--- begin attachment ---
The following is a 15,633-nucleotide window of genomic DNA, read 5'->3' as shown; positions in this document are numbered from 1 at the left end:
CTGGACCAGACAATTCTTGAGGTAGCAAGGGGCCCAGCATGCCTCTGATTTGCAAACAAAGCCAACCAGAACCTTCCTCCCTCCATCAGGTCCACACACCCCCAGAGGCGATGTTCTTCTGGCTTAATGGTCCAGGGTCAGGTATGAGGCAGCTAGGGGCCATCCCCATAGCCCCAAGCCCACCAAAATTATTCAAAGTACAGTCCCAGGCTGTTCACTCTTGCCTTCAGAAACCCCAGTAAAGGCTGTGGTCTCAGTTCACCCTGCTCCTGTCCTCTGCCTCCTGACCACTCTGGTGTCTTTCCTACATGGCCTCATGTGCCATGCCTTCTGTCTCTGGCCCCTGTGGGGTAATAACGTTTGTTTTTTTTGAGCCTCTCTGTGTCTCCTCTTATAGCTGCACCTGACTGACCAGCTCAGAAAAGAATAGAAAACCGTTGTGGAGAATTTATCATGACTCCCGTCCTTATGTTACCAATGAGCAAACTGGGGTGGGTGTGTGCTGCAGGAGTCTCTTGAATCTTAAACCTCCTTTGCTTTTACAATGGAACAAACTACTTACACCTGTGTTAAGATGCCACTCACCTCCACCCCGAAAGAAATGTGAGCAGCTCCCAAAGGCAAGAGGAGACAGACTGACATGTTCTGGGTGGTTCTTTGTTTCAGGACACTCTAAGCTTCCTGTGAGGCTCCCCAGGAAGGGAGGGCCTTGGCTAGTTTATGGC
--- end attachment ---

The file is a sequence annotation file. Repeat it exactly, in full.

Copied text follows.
The following is a 15,633-nucleotide window of genomic DNA, read 5'->3' as shown; positions in this document are numbered from 1 at the left end:
CTGGACCAGACAATTCTTGAGGTAGCAAGGGGCCCAGCATGCCTCTGATTTGCAAACAAAGCCAACCAGAACCTTCCTCCCTCCATCAGGTCCACACACCCCCAGAGGCGATGTTCTTCTGGCTTAATGGTCCAGGGTCAGGTATGAGGCAGCTAGGGGCCATCCCCATAGCCCCAAGCCCACCAAAATTATTCAAAGTACAGTCCCAGGCTGTTCACTCTTGCCTTCAGAAACCCCAGTAAAGGCTGTGGTCTCAGTTCACCCTGCTCCTGTCCTCTGCCTCCTGACCACTCTGGTGTCTTTCCTACATGGCCTCATGTGCCATGCCTTCTGTCTCTGGCCCCTGTGGGGTAATAACGTTTGTTTTTTTTGAGCCTCTCTGTGTCTCCTCTTATAGCTGCACCTGACTGACCAGCTCAGAAAAGAATAGAAAACCGTTGTGGAGAATTTATCATGACTCCCGTCCTTATGTTACCAATGAGCAAACTGGGGTGGGTGTGTGCTGCAGGAGTCTCTTGAATCTTAAACCTCCTTTGCTTTTACAATGGAACAAACTACTTACACCTGTGTTAAGATGCCACTCACCTCCACCCCGAAAGAAATGTGAGCAGCTCCCAAAGGCAAGAGGAGACAGACTGACATGTTCTGGGTGGTTCTTTGTTTCAGGACACTCTAAGCTTCCTGTGAGGCTCCCCAGGAAGGGAGGGCCTTGGCTAGTTTATGGC